A fumble, a knock-on, a bad pass; not releasing, not rolling away, a knock-on; a missed tackle, a lineout malfunction, another knock-on.
And another, and another. We know this movie; we've seen it a thousand times before. The fighting Irish, going down once more in a blaze of glory and a hail of regrets.
That defeat to France last Sunday was still curdling in the stomach when we sat down to watch The Story of Ireland television documentary on Tuesday night.
And by the time Fergal Keane was finished delivering another chapter on the ancient woes of Cathleen ní Houlihan, a morbid realisation was dawning. Maybe it's in our DNA, this propensity for fatal blunders, this dark attraction to the comforts of failure. Maybe there's something deeper going on here than just a poor first touch, or the ball being spilled, or the referee making the wrong call. What if we are doomed forever to make those vital mistakes that separate victory from defeat?
Because by making those mistakes last Sunday, maybe we were merely repeating a pattern that has been going on, not just for a hundred years of Irish sport, but a thousand years of Irish history.
Admittedly, the story of Ireland, on the pitch and off it, generally includes enemies with greater firepower and force of numbers. One would have thought, therefore, that at some point in the long lamentation someone would've stood up -- perhaps in the middle of a mawkish turf-fire ballad -- and declared that it was time to change how things were done around here. That it was time to stop crying into the whiskey, and high time we started getting organised.
And if he wanted a particularly pitiful example to make his case, he could've cited the local response when the Normans arrived circa 1170. "The Normans were superior in that they possessed cavalry and were capable of large-scale, coordinated military operations," a history professor told Keane. So, it wasn't looking good for the Micks anyway. But still, they might have mustered some sort of a plan. Instead: "The contemporary accounts tell us the Irish ran naked into battle against the English. They lacked armour. They were literally throwing stones at these Anglo-Norman knights." This one had 10-0 written all over it. "The invaders," Keane tells us, "hacked and cleaved their way through the Irish."
But if modern sport is war minus the shooting, you keep wondering when the penny is going to drop here. If our playing numbers are so tiny by international rates, then surely the top priority here should be to ensure that every talented youngster is trained in technique and skill to the highest standard. But the population problem is instead compounded by the coaching deficit. The result is a skills gap that is already there at schoolboy grade and that becomes a chasm by the time they reach senior international level.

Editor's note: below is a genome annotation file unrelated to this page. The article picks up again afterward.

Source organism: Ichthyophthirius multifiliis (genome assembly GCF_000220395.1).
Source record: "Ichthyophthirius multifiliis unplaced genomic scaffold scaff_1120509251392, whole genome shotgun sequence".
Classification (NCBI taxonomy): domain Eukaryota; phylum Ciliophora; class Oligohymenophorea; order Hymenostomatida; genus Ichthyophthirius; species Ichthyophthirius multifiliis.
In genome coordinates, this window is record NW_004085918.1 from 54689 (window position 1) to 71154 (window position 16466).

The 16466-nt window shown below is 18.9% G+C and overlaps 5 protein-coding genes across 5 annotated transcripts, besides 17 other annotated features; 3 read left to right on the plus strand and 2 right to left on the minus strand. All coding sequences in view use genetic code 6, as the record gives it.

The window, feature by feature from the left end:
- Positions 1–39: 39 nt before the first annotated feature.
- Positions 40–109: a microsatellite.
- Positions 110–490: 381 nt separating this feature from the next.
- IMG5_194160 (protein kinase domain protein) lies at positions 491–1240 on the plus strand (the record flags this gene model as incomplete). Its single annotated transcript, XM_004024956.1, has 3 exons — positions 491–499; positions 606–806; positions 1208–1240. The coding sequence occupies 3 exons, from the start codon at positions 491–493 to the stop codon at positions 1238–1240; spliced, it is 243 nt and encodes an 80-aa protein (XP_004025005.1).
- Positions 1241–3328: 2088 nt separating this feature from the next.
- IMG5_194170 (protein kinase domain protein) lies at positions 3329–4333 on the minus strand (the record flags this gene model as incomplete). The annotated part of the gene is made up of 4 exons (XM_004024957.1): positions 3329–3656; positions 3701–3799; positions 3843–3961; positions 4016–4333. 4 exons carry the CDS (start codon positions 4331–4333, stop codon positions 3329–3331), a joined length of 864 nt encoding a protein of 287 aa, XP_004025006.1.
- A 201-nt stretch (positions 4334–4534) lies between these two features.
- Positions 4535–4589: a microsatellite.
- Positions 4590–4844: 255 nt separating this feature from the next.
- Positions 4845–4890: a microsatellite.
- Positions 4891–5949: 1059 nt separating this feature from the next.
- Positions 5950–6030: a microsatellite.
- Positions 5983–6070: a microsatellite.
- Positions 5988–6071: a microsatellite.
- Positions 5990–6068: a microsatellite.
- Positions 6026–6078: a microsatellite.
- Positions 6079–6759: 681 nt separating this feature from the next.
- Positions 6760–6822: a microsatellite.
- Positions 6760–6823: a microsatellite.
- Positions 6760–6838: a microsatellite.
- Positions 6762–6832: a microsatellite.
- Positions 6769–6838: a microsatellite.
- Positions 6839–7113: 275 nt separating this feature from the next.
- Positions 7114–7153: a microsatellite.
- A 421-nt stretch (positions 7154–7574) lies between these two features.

Richard Sadlier recently revealed in these pages that the English soccer industry is distinctly underwhelmed by the young Irish players currently looking for work in the game there -- they are simply not trained well enough in the basic skills. Last October the GAA got a rude awakening when some of its best footballers were shown up by the skills of their counterparts in Australian rules. And Irish rugby, as was proven again on Sunday, has been cursed by inadequate technical ability for the best part of a hundred years.
To repeat the point: when our numbers are so tiny, isn't it incumbent on sport's guardians to ensure that every young talent is coached thoroughly, by coaches who have been rigorously educated to teach the necessary skills? There is nothing mysterious about the process: it is a matter of money, repetition and dedication.
The irony is that the modern-day manifestation of the fighting Irish, our amateur boxers, are leading the way when it comes to best practice in terms of coaching and training.
It's the template to which every other sport can aspire: producing Irish athletes with the traditional virtues of heart and spirit, allied to systematic coaching in the technical disciplines.
It will probably never happen. Maybe the fatalistic acceptance of mediocrity and failure runs too deep in the Irish psyche.
Some 400 years after the Normans, the native Gael had one last chance to banish the conqueror from the land. In 1601, the Spanish fleet landed in Kinsale. Red Hugh O'Donnell marched his army down from Donegal. Hugh O'Neill, the Earl of Tyrone, marched his army south too. Those soldiers, like the players on Sunday, didn't lack for courage or valour. These were, said Keane, "epic marches through the Irish winter." The English force was heavily outnumbered. But wouldn't you know, our lads knocked the ball on with the line at their mercy.
According to contemporary Spanish accounts, "there was a catalogue of tactical blunders." O'Donnell got lost and failed to make the rendezvous. O'Neill abandoned a hilltop position and moved his men to open ground. The English general took his cavalry to the top of the hill, from where they charged into O'Neill's men and scattered them.
"The Irish should have won the Battle of Kinsale," said an historian, "there's no question of it. But they don't, and the entire course of Irish history is altered as a result."
It's not today or yesterday that we started snatching defeats from the jaws of victory.
Sunday Indo Sport